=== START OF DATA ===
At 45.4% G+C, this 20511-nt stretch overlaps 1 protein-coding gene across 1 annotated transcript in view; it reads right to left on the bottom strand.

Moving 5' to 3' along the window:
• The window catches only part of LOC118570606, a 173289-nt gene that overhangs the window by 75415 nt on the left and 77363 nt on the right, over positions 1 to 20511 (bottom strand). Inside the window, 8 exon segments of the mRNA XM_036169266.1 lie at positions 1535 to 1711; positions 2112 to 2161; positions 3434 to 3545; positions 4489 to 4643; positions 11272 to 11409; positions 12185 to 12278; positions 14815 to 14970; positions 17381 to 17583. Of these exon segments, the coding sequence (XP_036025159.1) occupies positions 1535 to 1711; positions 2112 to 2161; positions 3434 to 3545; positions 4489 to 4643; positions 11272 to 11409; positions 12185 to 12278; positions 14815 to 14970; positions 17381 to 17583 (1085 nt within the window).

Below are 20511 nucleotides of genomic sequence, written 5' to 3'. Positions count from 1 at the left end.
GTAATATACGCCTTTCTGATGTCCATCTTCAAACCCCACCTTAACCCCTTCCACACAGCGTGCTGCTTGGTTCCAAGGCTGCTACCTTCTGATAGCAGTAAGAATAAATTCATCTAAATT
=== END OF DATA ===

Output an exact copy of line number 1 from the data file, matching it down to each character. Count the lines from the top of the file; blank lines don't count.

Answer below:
At 45.4% G+C, this 20511-nt stretch overlaps 1 protein-coding gene across 1 annotated transcript in view; it reads right to left on the bottom strand.